The only thing in front of me? The text.

The only thing to do? Stay engrossed.

As the hour and minute hands ticked closer to their vertical match, I laid out on the deck, first using my rolled up sleeping bag as a pillow, then unfurling the sleeping bag and laying atop it, the only sight above me the masts and rigging of the ancient ship.

I put down my book and turned off my headlamp and just listened to the story unfold, complex sentences, dirty jokes, clever wordplay and all.

This was, I thought to myself, pretty cool.

Sleeping on a whaling ship

At some point I must have fallen asleep, because in the early morning hours I was woken up, not by the rain which had apparently been falling on me, lightly at first, for a couple hours, but by my compatriots in this literary journey, who let me know the reading was moving below deck to the blubber room, so as to stay dry.

The room, directly below where we’d been reading all day and night, was used to cut up large sheets of blubber, lowered down from the deck, into smaller chunks that could then be processed by the try-works above into precious oil.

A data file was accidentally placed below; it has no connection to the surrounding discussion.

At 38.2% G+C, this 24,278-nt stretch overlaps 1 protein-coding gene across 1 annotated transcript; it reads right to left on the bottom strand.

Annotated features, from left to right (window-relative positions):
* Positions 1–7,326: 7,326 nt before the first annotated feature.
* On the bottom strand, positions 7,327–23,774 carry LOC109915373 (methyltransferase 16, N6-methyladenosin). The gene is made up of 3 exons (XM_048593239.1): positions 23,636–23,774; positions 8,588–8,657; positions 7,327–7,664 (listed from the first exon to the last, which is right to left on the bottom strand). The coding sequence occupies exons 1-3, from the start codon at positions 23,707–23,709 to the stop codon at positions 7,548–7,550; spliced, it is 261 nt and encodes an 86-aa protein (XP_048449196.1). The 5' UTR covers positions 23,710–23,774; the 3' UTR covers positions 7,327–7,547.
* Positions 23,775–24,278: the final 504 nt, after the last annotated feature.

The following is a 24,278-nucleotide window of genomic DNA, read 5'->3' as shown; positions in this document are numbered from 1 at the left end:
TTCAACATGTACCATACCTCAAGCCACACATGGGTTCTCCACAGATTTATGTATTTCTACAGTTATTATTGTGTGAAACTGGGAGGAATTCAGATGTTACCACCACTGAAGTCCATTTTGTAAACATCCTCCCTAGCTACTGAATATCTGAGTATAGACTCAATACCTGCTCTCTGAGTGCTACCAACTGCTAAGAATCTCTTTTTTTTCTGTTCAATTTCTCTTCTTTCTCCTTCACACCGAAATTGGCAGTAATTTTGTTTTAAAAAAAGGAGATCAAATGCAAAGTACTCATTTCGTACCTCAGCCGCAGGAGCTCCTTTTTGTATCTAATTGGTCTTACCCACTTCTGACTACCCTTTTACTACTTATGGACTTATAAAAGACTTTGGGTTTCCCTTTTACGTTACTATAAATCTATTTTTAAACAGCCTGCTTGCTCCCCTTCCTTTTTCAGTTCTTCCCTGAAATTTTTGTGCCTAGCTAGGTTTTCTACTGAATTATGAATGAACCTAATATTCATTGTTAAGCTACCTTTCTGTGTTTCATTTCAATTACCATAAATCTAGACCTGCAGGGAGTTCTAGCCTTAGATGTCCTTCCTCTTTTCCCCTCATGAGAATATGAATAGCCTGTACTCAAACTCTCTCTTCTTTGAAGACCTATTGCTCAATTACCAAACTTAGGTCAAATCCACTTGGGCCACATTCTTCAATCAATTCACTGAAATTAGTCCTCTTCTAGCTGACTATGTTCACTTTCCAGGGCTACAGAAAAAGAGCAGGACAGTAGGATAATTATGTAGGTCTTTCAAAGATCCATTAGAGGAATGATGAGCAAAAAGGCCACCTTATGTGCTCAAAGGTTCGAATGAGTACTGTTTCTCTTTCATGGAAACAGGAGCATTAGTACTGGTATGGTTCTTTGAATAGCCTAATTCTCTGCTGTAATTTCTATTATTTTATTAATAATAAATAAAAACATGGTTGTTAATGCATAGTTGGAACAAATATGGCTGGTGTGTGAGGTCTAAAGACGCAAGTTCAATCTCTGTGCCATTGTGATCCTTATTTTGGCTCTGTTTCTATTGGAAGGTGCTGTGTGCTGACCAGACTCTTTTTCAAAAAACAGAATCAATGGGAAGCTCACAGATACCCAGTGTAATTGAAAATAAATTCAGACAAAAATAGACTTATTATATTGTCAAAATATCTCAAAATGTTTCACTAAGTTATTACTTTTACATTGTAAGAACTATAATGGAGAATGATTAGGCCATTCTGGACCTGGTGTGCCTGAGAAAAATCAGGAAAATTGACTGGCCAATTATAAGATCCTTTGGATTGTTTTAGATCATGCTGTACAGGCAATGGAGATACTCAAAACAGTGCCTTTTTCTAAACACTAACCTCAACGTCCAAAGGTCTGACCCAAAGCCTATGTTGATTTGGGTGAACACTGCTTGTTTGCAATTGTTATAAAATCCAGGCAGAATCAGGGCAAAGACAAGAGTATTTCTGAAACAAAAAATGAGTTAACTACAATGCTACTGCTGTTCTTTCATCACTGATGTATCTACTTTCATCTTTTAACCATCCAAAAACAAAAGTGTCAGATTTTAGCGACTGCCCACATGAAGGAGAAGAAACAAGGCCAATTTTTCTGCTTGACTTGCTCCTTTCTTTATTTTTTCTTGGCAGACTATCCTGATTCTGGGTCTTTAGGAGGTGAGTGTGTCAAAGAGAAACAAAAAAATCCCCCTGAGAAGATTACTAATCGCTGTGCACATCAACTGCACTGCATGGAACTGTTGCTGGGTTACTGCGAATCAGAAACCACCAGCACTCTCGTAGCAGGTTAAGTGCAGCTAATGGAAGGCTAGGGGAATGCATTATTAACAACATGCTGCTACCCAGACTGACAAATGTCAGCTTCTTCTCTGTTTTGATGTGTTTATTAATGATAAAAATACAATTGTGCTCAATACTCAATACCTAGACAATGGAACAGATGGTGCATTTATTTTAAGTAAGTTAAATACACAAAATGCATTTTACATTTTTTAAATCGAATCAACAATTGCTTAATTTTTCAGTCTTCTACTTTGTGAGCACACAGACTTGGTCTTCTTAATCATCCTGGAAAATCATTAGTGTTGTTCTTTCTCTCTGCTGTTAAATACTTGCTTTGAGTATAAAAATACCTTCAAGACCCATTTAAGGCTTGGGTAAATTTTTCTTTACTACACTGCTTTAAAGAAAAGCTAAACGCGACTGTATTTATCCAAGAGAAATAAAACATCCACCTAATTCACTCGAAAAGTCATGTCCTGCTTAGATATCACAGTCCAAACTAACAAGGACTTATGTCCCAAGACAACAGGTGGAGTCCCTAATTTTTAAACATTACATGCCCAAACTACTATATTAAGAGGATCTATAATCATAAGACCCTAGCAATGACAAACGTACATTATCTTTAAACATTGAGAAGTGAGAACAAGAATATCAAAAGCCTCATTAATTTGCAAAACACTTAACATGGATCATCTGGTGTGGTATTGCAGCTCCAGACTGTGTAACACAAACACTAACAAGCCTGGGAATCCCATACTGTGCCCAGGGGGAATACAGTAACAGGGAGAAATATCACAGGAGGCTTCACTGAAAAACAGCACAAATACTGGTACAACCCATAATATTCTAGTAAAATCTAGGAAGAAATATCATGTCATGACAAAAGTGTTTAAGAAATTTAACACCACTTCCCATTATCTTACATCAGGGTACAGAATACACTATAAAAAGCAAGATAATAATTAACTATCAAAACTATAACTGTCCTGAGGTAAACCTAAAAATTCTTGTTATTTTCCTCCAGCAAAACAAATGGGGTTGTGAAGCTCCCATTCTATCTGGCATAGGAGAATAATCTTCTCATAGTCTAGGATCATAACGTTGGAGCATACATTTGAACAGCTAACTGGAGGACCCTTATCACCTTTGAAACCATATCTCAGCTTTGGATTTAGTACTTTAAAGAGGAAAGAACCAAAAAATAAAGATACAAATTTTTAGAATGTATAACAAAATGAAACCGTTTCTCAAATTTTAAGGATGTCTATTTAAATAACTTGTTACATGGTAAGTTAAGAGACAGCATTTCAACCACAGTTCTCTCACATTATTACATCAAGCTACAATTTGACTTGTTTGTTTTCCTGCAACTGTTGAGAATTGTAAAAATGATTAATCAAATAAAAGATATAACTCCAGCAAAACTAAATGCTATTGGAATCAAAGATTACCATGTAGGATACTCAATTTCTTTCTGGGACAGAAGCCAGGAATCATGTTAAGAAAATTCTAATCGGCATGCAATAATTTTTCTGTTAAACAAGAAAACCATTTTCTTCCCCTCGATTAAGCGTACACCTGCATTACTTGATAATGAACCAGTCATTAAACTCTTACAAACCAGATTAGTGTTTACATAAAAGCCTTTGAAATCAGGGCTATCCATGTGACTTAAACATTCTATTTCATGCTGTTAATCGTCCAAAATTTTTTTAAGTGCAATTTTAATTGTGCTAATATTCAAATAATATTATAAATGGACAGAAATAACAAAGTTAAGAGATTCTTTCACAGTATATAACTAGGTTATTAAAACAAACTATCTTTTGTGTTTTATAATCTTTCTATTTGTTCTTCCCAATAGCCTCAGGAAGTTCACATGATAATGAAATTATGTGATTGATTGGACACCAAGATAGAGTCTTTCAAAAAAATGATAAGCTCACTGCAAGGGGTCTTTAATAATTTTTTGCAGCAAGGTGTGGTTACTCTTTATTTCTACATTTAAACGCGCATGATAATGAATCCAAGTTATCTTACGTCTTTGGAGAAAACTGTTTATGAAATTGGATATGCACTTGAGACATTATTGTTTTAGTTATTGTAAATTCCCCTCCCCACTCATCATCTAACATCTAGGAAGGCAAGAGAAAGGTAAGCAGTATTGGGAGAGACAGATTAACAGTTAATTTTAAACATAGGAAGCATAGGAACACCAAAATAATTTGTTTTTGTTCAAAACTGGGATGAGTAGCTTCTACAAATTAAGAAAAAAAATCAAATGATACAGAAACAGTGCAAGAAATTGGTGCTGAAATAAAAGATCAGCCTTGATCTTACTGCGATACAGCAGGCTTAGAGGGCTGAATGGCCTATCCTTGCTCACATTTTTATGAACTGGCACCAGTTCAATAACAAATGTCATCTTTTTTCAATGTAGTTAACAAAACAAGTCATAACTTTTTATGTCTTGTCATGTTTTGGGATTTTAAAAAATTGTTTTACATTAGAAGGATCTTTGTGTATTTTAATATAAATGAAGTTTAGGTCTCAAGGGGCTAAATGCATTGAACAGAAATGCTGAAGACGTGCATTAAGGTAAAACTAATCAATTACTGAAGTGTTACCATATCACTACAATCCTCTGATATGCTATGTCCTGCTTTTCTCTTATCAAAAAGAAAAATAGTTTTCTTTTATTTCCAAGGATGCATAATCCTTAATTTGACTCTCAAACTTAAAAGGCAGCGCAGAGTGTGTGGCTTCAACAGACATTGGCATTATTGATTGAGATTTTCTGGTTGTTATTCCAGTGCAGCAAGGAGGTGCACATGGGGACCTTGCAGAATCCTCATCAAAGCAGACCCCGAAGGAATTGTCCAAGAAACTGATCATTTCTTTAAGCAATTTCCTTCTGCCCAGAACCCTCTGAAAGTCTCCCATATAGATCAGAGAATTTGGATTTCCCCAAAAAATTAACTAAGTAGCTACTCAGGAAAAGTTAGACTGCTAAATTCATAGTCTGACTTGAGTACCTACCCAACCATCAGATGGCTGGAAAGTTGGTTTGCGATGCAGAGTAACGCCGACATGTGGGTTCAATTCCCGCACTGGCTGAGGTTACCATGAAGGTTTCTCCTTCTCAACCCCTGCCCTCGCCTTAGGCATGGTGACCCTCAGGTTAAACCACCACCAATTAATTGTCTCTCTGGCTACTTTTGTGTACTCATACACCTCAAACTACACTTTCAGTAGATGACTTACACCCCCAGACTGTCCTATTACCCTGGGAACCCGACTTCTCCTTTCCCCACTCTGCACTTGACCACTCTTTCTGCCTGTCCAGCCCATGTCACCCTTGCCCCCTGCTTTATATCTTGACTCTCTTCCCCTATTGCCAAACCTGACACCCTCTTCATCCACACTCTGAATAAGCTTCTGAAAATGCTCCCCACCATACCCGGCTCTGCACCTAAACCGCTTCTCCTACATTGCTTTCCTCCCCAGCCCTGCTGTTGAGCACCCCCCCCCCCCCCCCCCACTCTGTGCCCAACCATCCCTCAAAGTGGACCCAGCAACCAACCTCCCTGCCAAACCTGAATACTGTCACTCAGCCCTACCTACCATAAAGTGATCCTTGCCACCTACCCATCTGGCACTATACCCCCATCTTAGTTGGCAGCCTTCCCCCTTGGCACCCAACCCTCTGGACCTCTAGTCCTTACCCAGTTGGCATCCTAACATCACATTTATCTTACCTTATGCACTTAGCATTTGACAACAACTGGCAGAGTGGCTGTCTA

When we settled into the low-ceilinged room, choosing our locations purposefully so as to avoid dripping water from above, I realized that I was one of just two people who hadn’t headed home in the rain, intending to return in the light of day.

The finish line

A dozen or so readers returned after the 8 am break to grab some coffee and put our gear back in our cars, some new, some the same who had ducked out during the rain overnight.

I found myself getting progressively more excited as we got closer to the end, partly because the finish line was in sight but mostly because the plot, too, reaches its crescendo right at the end with a three-chapter, three-day chase of the titular white whale – I won’t spoil the ending, if you don’t know it already, go read the book!